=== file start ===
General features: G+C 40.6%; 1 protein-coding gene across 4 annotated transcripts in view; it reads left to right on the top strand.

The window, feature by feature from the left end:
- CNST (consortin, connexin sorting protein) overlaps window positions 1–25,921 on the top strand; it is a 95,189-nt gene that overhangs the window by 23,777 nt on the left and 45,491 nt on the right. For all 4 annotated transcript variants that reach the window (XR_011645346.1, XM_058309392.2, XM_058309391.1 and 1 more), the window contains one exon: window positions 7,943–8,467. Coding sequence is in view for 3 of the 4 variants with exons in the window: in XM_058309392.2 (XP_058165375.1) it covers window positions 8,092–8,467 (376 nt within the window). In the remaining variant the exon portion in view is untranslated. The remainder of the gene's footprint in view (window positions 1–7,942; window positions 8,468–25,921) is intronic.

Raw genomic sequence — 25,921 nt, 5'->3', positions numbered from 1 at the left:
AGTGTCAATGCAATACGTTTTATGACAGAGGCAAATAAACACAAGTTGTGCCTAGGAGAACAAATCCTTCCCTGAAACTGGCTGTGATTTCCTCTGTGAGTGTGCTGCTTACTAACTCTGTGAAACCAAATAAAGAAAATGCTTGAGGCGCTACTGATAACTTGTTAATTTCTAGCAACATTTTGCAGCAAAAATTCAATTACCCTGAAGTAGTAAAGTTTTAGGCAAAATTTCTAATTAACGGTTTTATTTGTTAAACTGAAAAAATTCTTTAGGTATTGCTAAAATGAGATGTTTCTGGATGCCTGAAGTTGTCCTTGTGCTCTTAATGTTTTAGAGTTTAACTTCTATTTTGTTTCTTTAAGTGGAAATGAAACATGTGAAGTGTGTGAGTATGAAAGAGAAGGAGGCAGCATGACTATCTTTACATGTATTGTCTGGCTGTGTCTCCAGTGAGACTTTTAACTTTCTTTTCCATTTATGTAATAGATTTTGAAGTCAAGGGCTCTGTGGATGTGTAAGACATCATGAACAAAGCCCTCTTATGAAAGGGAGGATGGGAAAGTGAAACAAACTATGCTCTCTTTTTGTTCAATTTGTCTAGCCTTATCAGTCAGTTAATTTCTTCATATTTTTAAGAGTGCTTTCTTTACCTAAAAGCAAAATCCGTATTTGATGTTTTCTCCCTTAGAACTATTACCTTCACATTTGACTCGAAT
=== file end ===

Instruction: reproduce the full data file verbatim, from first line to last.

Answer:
General features: G+C 40.6%; 1 protein-coding gene across 4 annotated transcripts in view; it reads left to right on the top strand.

The window, feature by feature from the left end:
- CNST (consortin, connexin sorting protein) overlaps window positions 1–25,921 on the top strand; it is a 95,189-nt gene that overhangs the window by 23,777 nt on the left and 45,491 nt on the right. For all 4 annotated transcript variants that reach the window (XR_011645346.1, XM_058309392.2, XM_058309391.1 and 1 more), the window contains one exon: window positions 7,943–8,467. Coding sequence is in view for 3 of the 4 variants with exons in the window: in XM_058309392.2 (XP_058165375.1) it covers window positions 8,092–8,467 (376 nt within the window). In the remaining variant the exon portion in view is untranslated. The remainder of the gene's footprint in view (window positions 1–7,942; window positions 8,468–25,921) is intronic.

Raw genomic sequence — 25,921 nt, 5'->3', positions numbered from 1 at the left:
AGTGTCAATGCAATACGTTTTATGACAGAGGCAAATAAACACAAGTTGTGCCTAGGAGAACAAATCCTTCCCTGAAACTGGCTGTGATTTCCTCTGTGAGTGTGCTGCTTACTAACTCTGTGAAACCAAATAAAGAAAATGCTTGAGGCGCTACTGATAACTTGTTAATTTCTAGCAACATTTTGCAGCAAAAATTCAATTACCCTGAAGTAGTAAAGTTTTAGGCAAAATTTCTAATTAACGGTTTTATTTGTTAAACTGAAAAAATTCTTTAGGTATTGCTAAAATGAGATGTTTCTGGATGCCTGAAGTTGTCCTTGTGCTCTTAATGTTTTAGAGTTTAACTTCTATTTTGTTTCTTTAAGTGGAAATGAAACATGTGAAGTGTGTGAGTATGAAAGAGAAGGAGGCAGCATGACTATCTTTACATGTATTGTCTGGCTGTGTCTCCAGTGAGACTTTTAACTTTCTTTTCCATTTATGTAATAGATTTTGAAGTCAAGGGCTCTGTGGATGTGTAAGACATCATGAACAAAGCCCTCTTATGAAAGGGAGGATGGGAAAGTGAAACAAACTATGCTCTCTTTTTGTTCAATTTGTCTAGCCTTATCAGTCAGTTAATTTCTTCATATTTTTAAGAGTGCTTTCTTTACCTAAAAGCAAAATCCGTATTTGATGTTTTCTCCCTTAGAACTATTACCTTCACATTTGACTCGAAT